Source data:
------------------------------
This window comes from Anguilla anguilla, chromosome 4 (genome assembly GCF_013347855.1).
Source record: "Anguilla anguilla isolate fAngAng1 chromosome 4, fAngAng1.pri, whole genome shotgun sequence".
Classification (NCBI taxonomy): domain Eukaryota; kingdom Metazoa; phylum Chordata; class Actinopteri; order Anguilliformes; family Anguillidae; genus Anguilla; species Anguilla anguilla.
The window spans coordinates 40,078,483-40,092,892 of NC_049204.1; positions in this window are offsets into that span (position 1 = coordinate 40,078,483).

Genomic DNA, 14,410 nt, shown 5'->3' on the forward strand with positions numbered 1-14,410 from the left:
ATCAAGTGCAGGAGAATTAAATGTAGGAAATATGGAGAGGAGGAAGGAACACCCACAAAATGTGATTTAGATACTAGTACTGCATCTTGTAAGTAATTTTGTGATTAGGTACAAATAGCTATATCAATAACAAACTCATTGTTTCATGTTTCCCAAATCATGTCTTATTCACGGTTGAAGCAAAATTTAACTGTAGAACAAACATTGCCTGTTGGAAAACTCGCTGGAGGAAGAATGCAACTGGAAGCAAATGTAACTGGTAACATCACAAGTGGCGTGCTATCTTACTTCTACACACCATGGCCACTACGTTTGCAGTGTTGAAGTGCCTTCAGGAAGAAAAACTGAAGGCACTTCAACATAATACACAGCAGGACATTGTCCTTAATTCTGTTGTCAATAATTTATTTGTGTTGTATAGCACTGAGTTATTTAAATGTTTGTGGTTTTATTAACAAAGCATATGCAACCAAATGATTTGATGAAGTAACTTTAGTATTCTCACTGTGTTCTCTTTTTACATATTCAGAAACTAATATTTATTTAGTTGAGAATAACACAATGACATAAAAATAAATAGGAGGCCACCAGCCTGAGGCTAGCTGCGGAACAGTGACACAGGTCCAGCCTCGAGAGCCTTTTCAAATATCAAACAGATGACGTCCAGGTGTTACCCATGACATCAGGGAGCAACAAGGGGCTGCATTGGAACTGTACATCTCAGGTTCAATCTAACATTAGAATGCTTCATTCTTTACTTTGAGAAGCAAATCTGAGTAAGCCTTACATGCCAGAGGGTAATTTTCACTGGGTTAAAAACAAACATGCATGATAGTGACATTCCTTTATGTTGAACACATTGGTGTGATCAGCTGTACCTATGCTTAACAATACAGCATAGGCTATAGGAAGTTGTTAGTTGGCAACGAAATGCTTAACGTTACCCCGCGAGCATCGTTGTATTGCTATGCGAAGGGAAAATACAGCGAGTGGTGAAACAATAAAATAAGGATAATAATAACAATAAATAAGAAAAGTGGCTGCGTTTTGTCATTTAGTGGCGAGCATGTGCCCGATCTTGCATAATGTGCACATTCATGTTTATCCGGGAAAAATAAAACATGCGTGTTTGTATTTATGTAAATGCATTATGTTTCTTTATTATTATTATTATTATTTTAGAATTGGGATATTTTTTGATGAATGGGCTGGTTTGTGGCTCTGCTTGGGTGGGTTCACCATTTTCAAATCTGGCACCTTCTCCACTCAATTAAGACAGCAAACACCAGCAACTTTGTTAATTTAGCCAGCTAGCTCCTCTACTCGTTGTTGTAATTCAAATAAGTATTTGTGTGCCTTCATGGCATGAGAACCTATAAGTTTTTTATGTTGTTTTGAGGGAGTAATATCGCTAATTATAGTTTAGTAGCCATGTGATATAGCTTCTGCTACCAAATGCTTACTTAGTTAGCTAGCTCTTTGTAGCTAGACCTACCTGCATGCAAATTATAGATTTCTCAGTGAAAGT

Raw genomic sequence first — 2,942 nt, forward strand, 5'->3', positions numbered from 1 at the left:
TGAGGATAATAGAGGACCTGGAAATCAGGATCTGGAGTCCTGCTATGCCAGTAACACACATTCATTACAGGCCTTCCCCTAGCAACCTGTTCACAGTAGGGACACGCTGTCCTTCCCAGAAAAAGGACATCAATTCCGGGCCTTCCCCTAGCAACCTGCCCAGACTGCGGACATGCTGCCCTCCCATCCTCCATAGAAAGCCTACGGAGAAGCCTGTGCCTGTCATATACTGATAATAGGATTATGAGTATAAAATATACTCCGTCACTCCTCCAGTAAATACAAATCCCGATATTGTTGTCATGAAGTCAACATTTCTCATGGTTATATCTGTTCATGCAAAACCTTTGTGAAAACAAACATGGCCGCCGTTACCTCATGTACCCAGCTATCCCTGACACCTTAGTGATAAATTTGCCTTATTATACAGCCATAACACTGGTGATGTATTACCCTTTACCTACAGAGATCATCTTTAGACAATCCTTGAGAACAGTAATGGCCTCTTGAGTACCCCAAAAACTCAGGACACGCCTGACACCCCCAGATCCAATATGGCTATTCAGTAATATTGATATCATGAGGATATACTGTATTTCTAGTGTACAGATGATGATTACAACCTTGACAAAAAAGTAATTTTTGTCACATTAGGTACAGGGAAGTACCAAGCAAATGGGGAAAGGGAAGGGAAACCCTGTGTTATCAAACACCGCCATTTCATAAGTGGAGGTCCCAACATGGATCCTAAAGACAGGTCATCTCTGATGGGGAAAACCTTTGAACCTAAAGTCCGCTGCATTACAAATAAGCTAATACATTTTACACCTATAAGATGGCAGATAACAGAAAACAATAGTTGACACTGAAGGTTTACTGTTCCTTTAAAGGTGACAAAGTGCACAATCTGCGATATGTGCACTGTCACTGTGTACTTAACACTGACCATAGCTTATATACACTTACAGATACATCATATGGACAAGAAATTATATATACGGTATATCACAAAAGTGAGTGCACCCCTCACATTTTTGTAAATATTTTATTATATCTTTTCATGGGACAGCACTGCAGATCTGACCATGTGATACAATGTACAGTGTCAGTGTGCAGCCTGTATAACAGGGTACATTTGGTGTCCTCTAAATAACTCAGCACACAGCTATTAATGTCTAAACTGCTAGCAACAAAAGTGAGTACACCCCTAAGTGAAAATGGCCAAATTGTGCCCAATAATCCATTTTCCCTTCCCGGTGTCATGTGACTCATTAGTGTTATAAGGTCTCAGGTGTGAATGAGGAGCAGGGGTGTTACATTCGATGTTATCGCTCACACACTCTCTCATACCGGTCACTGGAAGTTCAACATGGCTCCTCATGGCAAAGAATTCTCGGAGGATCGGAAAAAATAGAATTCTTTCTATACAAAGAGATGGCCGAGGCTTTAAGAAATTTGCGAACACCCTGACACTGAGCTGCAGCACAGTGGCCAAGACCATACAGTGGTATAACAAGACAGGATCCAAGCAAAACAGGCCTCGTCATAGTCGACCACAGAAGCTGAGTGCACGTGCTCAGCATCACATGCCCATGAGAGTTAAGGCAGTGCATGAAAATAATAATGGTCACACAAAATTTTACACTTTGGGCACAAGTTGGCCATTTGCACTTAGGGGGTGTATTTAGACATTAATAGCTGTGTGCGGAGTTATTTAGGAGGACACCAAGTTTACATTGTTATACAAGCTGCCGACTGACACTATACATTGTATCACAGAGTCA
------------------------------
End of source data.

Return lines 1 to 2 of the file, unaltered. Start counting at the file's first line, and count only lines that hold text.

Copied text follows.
This window comes from Anguilla anguilla, chromosome 4 (genome assembly GCF_013347855.1).
Source record: "Anguilla anguilla isolate fAngAng1 chromosome 4, fAngAng1.pri, whole genome shotgun sequence".